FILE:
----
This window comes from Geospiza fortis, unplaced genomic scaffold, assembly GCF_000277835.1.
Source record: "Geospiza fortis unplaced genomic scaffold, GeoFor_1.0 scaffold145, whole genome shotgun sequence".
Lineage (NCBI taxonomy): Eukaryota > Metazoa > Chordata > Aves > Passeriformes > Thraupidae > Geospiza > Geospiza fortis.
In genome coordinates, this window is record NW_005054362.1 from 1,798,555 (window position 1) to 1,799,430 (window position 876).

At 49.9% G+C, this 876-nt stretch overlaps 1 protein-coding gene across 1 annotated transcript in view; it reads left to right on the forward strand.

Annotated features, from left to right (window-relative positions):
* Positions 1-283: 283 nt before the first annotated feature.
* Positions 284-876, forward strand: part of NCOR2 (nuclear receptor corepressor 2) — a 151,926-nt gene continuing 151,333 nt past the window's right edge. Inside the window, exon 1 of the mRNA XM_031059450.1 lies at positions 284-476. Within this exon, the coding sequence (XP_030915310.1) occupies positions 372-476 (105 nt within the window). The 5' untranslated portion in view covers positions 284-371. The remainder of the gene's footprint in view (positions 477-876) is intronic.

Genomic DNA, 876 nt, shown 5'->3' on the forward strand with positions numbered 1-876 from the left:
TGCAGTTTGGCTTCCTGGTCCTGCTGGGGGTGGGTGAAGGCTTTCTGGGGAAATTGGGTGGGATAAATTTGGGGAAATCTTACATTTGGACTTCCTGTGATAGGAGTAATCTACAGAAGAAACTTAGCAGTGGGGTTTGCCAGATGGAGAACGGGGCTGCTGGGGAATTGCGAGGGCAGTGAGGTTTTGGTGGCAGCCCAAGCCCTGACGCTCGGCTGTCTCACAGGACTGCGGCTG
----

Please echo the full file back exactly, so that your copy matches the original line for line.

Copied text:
This window comes from Geospiza fortis, unplaced genomic scaffold, assembly GCF_000277835.1.
Source record: "Geospiza fortis unplaced genomic scaffold, GeoFor_1.0 scaffold145, whole genome shotgun sequence".
Lineage (NCBI taxonomy): Eukaryota > Metazoa > Chordata > Aves > Passeriformes > Thraupidae > Geospiza > Geospiza fortis.
In genome coordinates, this window is record NW_005054362.1 from 1,798,555 (window position 1) to 1,799,430 (window position 876).

At 49.9% G+C, this 876-nt stretch overlaps 1 protein-coding gene across 1 annotated transcript in view; it reads left to right on the forward strand.

Annotated features, from left to right (window-relative positions):
* Positions 1-283: 283 nt before the first annotated feature.
* Positions 284-876, forward strand: part of NCOR2 (nuclear receptor corepressor 2) — a 151,926-nt gene continuing 151,333 nt past the window's right edge. Inside the window, exon 1 of the mRNA XM_031059450.1 lies at positions 284-476. Within this exon, the coding sequence (XP_030915310.1) occupies positions 372-476 (105 nt within the window). The 5' untranslated portion in view covers positions 284-371. The remainder of the gene's footprint in view (positions 477-876) is intronic.

Genomic DNA, 876 nt, shown 5'->3' on the forward strand with positions numbered 1-876 from the left:
TGCAGTTTGGCTTCCTGGTCCTGCTGGGGGTGGGTGAAGGCTTTCTGGGGAAATTGGGTGGGATAAATTTGGGGAAATCTTACATTTGGACTTCCTGTGATAGGAGTAATCTACAGAAGAAACTTAGCAGTGGGGTTTGCCAGATGGAGAACGGGGCTGCTGGGGAATTGCGAGGGCAGTGAGGTTTTGGTGGCAGCCCAAGCCCTGACGCTCGGCTGTCTCACAGGACTGCGGCTG